Dementia fall prevention includes learning to properly transfer your family member. Transferring, as one of the ADLs (activities of daily living) is the act of getting up or moving from one place of sitting or lying to another. Common points of transfer are from the bed to a wheelchair (or wheelchair to bed), from chair to toilet (or toilet to chair), from the floor to a chair (after a person falls), and from one chair to another.
Independence with transferring becomes more difficult as dementia progresses. Your family member loses muscular coordination. The body slows and becomes weaker. They become increasingly unstable and more likely to lose their balance and fall. Your family member will require personal assistance, particularly in the middle and late stages of dementia.
Dementia Fall Prevention: Tips and body mechanics
These tips are good to remember, as they will assist you to make the most of transferring with the least amount of worry and physical stress:
- Observe for falls; the likelihood for falls and need for assistance with transferring increases in later dementia stages
- Be gentle during transferring; the skin of elderly people is often quite fragile and tears easily
- Use a gait belt or other assistive device as needed
- A Hoyer lift can be used to help transfer the large person or those fully bedbound (commonly used in long-term care settings)
More on dementia fall prevention…
Good body mechanics can minimize the risk of injury to yourself or your family member:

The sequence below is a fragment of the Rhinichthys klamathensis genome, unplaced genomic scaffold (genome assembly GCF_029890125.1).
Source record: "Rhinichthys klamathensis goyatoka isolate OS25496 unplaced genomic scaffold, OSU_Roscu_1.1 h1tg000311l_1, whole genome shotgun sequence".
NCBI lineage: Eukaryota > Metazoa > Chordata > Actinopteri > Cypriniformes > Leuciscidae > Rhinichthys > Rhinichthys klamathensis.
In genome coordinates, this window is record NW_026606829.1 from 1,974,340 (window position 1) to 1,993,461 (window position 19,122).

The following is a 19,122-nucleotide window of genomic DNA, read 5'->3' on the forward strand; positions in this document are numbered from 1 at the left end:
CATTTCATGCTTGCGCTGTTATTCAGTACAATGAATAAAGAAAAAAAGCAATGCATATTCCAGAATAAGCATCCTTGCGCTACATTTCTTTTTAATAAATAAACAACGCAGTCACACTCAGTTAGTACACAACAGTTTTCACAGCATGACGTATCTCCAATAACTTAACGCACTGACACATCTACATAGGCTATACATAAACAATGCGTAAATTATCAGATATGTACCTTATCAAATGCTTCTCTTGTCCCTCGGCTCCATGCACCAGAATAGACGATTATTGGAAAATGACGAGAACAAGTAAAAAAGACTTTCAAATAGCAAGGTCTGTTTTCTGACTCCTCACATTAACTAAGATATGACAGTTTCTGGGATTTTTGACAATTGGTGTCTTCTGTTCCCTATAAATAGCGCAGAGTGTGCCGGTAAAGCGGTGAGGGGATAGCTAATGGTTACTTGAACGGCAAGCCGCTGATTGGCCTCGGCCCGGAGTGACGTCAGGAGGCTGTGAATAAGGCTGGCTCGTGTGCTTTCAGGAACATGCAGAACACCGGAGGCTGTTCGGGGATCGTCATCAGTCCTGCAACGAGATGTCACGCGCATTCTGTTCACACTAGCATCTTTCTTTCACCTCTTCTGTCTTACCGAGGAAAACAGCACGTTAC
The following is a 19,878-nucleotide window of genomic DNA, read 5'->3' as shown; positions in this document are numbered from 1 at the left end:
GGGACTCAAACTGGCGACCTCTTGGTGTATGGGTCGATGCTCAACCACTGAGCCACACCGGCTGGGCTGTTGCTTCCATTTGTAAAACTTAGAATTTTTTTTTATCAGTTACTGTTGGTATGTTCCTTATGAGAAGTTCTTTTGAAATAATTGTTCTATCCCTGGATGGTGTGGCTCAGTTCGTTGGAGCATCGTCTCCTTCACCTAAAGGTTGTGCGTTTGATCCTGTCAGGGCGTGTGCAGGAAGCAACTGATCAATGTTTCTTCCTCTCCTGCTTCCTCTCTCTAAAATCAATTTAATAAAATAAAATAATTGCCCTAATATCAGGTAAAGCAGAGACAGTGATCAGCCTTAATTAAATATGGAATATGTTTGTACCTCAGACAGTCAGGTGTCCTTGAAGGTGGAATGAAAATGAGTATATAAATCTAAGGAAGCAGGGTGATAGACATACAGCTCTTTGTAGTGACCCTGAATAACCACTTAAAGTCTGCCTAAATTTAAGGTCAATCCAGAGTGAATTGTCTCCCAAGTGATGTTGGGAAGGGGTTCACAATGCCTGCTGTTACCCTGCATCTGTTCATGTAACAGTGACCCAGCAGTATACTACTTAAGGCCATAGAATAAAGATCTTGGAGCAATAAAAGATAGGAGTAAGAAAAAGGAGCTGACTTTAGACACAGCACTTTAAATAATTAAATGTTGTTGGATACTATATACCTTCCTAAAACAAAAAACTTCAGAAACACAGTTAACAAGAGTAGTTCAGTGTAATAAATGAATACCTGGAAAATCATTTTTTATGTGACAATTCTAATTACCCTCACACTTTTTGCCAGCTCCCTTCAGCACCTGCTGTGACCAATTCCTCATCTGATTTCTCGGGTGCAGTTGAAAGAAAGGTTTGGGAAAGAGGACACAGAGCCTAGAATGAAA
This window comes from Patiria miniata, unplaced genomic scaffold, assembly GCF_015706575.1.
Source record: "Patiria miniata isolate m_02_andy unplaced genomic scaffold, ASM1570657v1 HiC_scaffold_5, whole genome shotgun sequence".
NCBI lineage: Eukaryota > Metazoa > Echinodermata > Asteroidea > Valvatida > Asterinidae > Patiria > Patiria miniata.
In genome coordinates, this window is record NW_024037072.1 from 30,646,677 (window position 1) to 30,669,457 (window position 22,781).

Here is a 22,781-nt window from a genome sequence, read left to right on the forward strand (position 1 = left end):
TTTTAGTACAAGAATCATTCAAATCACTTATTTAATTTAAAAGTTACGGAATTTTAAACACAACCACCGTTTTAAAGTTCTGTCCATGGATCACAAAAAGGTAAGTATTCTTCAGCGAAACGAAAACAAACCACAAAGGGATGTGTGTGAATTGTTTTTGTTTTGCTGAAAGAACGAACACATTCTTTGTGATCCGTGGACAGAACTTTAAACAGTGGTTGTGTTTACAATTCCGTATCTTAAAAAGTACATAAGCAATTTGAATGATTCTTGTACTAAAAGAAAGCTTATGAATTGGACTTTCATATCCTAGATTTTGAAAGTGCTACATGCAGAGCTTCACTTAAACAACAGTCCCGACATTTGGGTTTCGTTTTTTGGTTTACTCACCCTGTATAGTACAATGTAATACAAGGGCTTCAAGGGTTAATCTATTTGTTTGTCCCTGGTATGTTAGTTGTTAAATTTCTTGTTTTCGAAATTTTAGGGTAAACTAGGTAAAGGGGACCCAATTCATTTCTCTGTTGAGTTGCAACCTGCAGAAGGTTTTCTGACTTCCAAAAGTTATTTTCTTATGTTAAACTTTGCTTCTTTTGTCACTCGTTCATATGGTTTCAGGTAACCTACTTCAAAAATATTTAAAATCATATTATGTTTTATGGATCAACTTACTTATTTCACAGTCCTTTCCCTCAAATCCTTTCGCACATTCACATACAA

- hold your family member close to you, to keep the center of gravity close, lowering the strain on your lower back
- keep your feet at least shoulder width apart (a wide base of support is far more stable than a stance that keeps your feet close together
- use your stronger muscle groups to lift (legs, arms, and shoulders)
- although it is not possible to keep perfectly straight when squatting or stooping, be conscious of your body position and keep your back as straight as you can, using your stronger thigh muscles (quadriceps) to raise up
- when arising from a stooped or squatting position, first take a few deep breaths, leaning your head forward (helps keep you from getting dizzy)
- do not underestimate the effort needed to transfer
- make eye contact with your family member. Tell your family member what you plan to do and how they may be able to help. Speak slowly, using one word commands.
- don’t rush the transfer and allow your family member to help, if practical (helps prevent injury)
- get assistance from others as needed
Transferring can be one of the most physically challenging of ADLs, for both you and the family member with dementia. One of the most important things to remember about successful transferring bears repeating – go slow and carefully. Back injury is the most common caregiver injury, due mainly to tugging, pulling, lifting, and other types of physical exertion.
Dementia fall prevention starts in the early stages of dementia. As with most ADLs, transferring is usually not an issue in the beginning stages of dementia. You should be concerned, though, if your family member has increasing falls, increasing confusion, or is becoming physically weaker. Using proper body mechanics techniques will help save your back and your family member from injury.
I have many primary caregivers work very hard to keep their family members at home. When falls start to occur, there are times when you may be alone and need assistance. Never hesitate to call for help. There are many first responders that are used to these type of calls. Remember, if you hurt your back, you will not be able to continue to provide care at home. Get help and take care of yourself as well.